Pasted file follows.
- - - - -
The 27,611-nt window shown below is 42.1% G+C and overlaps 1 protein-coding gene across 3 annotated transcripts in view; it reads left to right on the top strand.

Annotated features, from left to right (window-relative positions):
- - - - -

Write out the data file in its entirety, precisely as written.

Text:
The 27,611-nt window shown below is 42.1% G+C and overlaps 1 protein-coding gene across 3 annotated transcripts in view; it reads left to right on the top strand.

Annotated features, from left to right (window-relative positions):